Securities Finance - CONVICI CAPITAL

Securities Finance

Jack Goguelin By Jack Goguelin
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In the world of finance, securities-based lending (SBL) has emerged as an innovative and flexible borrowing option that allows individuals and businesses to leverage their financial instruments in order to access capital. This approach offers a range of benefits, including competitive interest rates, flexibility, and the ability to maintain investment positions while accessing much-needed liquidity. In this article, we will explore the key principles of securities-based lending.

Key Principles

• Collateralized Borrowing: SBL is a form of collateralized lending, where borrowers pledge their investment assets as collateral for a loan. This collateral reduces the lender’s risk, allowing for more favourable loan terms.

• Preservation of Investments: One of the most significant advantages of SBL is that borrowers can continue to hold and benefit from any uplift in value or income generated from the collateralized asset while using its value as security for a loan.

• Competitive Interest Rates: Due to the reduced risk associated with the collateral, SBL often offers more attractive interest rates compared to unsecured loans, credit lines and mortgages.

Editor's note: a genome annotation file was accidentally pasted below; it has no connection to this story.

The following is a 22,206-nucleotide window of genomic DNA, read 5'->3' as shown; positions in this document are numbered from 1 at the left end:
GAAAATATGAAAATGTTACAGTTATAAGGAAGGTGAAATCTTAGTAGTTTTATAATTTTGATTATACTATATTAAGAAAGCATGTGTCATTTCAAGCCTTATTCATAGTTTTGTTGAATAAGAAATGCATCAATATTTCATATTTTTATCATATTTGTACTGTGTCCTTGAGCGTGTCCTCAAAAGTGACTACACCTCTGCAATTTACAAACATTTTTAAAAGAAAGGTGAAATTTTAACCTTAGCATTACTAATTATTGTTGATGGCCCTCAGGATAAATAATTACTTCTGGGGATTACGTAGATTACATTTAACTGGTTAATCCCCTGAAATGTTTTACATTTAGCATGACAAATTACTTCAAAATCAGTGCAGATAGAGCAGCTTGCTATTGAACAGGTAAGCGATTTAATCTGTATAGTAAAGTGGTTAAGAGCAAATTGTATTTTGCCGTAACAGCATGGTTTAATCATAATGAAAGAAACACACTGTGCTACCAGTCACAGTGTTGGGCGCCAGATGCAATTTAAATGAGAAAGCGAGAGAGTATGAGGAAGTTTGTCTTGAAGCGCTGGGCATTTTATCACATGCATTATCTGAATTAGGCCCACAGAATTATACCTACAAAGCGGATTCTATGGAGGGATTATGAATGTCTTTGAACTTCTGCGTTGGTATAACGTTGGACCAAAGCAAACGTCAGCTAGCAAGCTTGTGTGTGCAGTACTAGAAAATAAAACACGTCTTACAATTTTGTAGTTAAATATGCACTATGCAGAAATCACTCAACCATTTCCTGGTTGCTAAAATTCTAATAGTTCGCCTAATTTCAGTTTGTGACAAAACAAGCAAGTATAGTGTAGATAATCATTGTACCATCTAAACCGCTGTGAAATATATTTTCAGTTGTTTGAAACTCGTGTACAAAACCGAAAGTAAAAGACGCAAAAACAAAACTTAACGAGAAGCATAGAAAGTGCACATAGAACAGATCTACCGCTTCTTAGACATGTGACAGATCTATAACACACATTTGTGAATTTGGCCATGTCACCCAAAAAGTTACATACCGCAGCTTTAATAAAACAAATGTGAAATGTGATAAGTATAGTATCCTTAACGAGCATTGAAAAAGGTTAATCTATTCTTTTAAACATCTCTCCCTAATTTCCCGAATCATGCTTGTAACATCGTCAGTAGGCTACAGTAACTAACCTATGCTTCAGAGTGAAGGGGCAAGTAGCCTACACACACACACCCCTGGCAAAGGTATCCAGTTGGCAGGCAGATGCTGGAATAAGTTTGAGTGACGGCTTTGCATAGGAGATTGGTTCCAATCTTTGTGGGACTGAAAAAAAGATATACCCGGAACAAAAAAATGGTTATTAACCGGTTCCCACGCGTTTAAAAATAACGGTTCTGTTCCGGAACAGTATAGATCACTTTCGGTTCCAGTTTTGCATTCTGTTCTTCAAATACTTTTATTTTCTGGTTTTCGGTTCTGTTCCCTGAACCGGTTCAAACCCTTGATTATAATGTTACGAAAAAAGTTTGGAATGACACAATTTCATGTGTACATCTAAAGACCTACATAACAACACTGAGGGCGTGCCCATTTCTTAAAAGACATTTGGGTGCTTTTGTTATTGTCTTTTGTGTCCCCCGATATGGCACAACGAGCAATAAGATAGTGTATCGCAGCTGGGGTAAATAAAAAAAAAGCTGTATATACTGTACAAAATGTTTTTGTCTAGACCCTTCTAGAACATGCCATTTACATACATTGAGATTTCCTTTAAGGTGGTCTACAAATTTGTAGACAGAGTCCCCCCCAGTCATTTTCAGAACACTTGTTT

• Speed of Completion: Given that the security on offer normally has a verifiable price in a recognised market, transactions can complete much more quickly than with a property transaction, whereby the lender must rely on a third party, often subjective, valuation of the asset.

• Non-Recourse Debt: SBL transactions are often made on a non-recourse basis. This means that if a borrower defaults, the lender can seize the collateral but cannot seek out the borrower for any further compensation, even where the collateral does not cover the full value of the defaulted amount. A non-recourse debt does not hold the borrower personally liable for the loan.

• Margin Call: A margin call occurs when the value of a borrower’s collateralized assets falls below the amount required by the lender. A margin call is the lender’s demand that a borrower deposits additional money or assets so that the account is brought up to the minimum value. A margin call usually means that one or more of the collateralized assets has decreased in value. The borrower must either deposit more money in the account or sell some of the collateralized assets.

In conclusion, SBL has become a valuable financial tool, allowing individuals and businesses to unlock the potential of their financial instruments while accessing capital for various purposes. With a wide array of eligible collateral assets, SBL provides an effective and adaptable solution for those seeking to leverage their investments for financial growth. However, borrowers should be aware of the risks involved and carefully consider their ability to meet margin calls and repay the loan to avoid potential asset loss.